Historic Groundbreaking for Papua New Guinea Meetinghouse
"The Gospel gives us the life that we want to live, and that we want our children and their children to live. I can feel the spirit of our forefathers celebrating this day with us, and endorsing our decision to be members of the only true and living Church."
Bilu is a small village in the Jiwaka Province of the Papua New Guinea Highlands. On 3 December it was the site of a much celebrated and unprecedented event. 350 people gathered to witness the groundbreaking of the first Latter-day Saint meetinghouse in the area.
Local tribal chiefs, community leaders and Latter-day Saints from the surrounding areas were in attendance.
Church pioneers shed tears as they witnessed the ceremony. Most thought they would never see a chapel in this vast area.
President Michael Emp of the Bilu Branch stated, “This is the day that we have longed for. We have worshipped under trees, canvasses, and thatched roofs, but now the Lord has recognized the faith of our people and is blessing us with a chapel.”
President Emp's sister told how he borrowed bus fare from her every Sunday to go to Minj. If there was no money, he walked the long way there.
The Highlands are a place where disputes between tribes and clans are typically resolved by fighting. Those who have joined the Church, however, testify that the Gospel has changed that—making them more like the Savior and bringing peace to them and their families.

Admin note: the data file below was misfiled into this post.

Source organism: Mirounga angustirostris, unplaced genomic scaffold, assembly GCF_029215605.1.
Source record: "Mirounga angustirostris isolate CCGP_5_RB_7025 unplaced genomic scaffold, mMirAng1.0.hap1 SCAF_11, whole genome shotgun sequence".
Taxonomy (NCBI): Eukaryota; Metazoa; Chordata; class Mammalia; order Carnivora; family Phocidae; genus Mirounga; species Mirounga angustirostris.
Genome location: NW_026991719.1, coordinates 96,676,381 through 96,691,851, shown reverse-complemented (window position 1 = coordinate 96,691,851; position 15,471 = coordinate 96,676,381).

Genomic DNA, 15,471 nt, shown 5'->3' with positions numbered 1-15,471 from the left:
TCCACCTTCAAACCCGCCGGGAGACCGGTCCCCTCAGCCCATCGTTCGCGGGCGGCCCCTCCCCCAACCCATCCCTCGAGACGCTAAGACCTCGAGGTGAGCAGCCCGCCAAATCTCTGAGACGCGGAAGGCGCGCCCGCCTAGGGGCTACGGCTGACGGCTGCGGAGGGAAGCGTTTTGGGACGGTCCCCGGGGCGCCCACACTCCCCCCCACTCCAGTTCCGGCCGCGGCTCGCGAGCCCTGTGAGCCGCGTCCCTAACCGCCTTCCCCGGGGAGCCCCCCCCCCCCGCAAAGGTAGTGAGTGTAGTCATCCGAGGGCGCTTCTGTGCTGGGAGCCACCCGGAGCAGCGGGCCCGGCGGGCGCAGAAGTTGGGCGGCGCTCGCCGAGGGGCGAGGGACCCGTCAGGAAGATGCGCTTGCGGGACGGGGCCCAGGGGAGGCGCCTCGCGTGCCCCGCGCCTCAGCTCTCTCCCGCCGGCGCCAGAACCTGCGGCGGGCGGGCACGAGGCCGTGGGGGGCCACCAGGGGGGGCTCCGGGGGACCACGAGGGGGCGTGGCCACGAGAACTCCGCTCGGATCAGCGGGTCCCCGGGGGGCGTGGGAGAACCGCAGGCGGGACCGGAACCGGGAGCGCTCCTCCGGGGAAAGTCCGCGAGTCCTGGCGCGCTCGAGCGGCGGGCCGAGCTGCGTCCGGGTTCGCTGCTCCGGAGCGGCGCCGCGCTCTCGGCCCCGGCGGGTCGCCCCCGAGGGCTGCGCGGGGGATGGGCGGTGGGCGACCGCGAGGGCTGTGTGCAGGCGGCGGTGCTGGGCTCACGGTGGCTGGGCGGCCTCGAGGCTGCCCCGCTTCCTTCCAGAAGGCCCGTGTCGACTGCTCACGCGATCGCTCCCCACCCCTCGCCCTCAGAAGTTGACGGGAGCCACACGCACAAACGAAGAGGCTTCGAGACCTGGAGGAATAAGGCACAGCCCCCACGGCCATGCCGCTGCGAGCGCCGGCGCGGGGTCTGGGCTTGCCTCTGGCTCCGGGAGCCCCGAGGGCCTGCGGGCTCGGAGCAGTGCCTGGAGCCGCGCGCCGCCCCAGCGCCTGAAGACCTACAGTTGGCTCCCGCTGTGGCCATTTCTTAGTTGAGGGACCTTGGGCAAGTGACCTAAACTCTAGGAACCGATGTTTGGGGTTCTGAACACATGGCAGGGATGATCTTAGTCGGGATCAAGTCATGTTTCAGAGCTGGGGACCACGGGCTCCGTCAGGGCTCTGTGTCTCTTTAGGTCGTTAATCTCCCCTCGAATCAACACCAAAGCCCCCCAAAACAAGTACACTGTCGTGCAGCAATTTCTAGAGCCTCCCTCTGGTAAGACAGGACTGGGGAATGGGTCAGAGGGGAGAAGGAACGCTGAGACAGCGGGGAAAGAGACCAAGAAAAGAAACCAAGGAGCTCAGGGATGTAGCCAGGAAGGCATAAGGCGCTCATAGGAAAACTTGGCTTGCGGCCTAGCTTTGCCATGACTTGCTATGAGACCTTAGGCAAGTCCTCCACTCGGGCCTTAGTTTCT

Said President Emp, “The Gospel gives us the life that we want to live, and that we want our children and their children to live. I can feel the spirit of our forefathers celebrating this day with us, and endorsing our decision to be members of the only true and living Church.”
President Emp was the first Elder ordained in Bilu as the Branch was created in 2004. He is the sole landowner of the site that the chapel will be built on.
“This will not be the last of these chapels you will see,” said District President Charles Tuigamala in his address to the large audience seated in the shade of tarpaulins.
“This work has just begun. Beautiful chapels of the Church will be in every town, every village, and along this vast Highlands Highway. They will add to the beauty of this land. This work will roll forth, and change the hearts of many who will come unto Christ through your faith and example.”
Below is a short history of the Church in the Western Highlands:
In 1999 the PNG Port Moresby Mission President, President Naeata, sent his first councilor, Charles Tuigamala, to Minj to meet Brother Pa Trip who had been baptized in Port Moresby. After that visit, missionaries were sent to the village on special assignment. Their labors bore much fruit, and the Minj Branch was organized the same year.
By 2005 membership in Minj had risen to 600. Among the converts was Philip Kamen, who currently serves on the Minj District High Council. Five of his children have served missions, and two attend BYU Hawaii.
In 2008, employment took Charles Tuigamala and his wife and son to Mt. Hagen, the capital of the Western Highlands Province. There was no Church Unit in Mt. Hagen at the time, so the family drove 80km to Minj every week. One Sunday they were threatened by criminals in the area, so Brother and Sister Tuigamala sought approval from Mission President Funaki for a unit in Mt. Hagen. The Mt. Hagen Branch was organized in September 2008. At the time, Mt. Hagen, Minj, Banz, Bilu, and Chimbu, were all a part of the Goroka District of the Church, and all five branches grew rapidly.
In May 2010, the Minj Hagen District was created by Pacific Area President, Elder Tad R. Callister. Charles Tuigamala was called as District President, with David Tuan as first counselor, and Raphael Kunangel as second councilor.
The new meetinghouse will stand as a monument to the faith of these early Saints in this land—and a testimony of the great and noble restored Gospel of Jesus Christ.